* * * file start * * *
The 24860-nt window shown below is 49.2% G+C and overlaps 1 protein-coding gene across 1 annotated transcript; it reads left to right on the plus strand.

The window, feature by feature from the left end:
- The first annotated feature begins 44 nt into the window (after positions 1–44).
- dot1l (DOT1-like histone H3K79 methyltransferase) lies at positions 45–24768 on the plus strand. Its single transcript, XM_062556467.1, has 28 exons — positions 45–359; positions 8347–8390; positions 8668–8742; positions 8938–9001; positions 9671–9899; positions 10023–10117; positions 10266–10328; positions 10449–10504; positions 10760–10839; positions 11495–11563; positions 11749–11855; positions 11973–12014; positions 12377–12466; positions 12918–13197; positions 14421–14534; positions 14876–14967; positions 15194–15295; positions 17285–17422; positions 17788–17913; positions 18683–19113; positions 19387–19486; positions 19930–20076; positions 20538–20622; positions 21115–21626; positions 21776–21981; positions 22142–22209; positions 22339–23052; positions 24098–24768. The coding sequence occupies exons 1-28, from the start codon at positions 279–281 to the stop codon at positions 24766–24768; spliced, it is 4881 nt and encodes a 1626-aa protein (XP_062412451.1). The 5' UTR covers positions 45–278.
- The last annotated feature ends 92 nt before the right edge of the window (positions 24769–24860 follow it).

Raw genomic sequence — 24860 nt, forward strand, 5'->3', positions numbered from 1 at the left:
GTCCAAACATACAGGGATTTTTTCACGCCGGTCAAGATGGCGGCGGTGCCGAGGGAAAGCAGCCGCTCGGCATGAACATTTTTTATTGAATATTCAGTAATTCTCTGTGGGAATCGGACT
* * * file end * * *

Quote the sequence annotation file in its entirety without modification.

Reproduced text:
The 24860-nt window shown below is 49.2% G+C and overlaps 1 protein-coding gene across 1 annotated transcript; it reads left to right on the plus strand.

The window, feature by feature from the left end:
- The first annotated feature begins 44 nt into the window (after positions 1–44).
- dot1l (DOT1-like histone H3K79 methyltransferase) lies at positions 45–24768 on the plus strand. Its single transcript, XM_062556467.1, has 28 exons — positions 45–359; positions 8347–8390; positions 8668–8742; positions 8938–9001; positions 9671–9899; positions 10023–10117; positions 10266–10328; positions 10449–10504; positions 10760–10839; positions 11495–11563; positions 11749–11855; positions 11973–12014; positions 12377–12466; positions 12918–13197; positions 14421–14534; positions 14876–14967; positions 15194–15295; positions 17285–17422; positions 17788–17913; positions 18683–19113; positions 19387–19486; positions 19930–20076; positions 20538–20622; positions 21115–21626; positions 21776–21981; positions 22142–22209; positions 22339–23052; positions 24098–24768. The coding sequence occupies exons 1-28, from the start codon at positions 279–281 to the stop codon at positions 24766–24768; spliced, it is 4881 nt and encodes a 1626-aa protein (XP_062412451.1). The 5' UTR covers positions 45–278.
- The last annotated feature ends 92 nt before the right edge of the window (positions 24769–24860 follow it).

Raw genomic sequence — 24860 nt, forward strand, 5'->3', positions numbered from 1 at the left:
GTCCAAACATACAGGGATTTTTTCACGCCGGTCAAGATGGCGGCGGTGCCGAGGGAAAGCAGCCGCTCGGCATGAACATTTTTTATTGAATATTCAGTAATTCTCTGTGGGAATCGGACT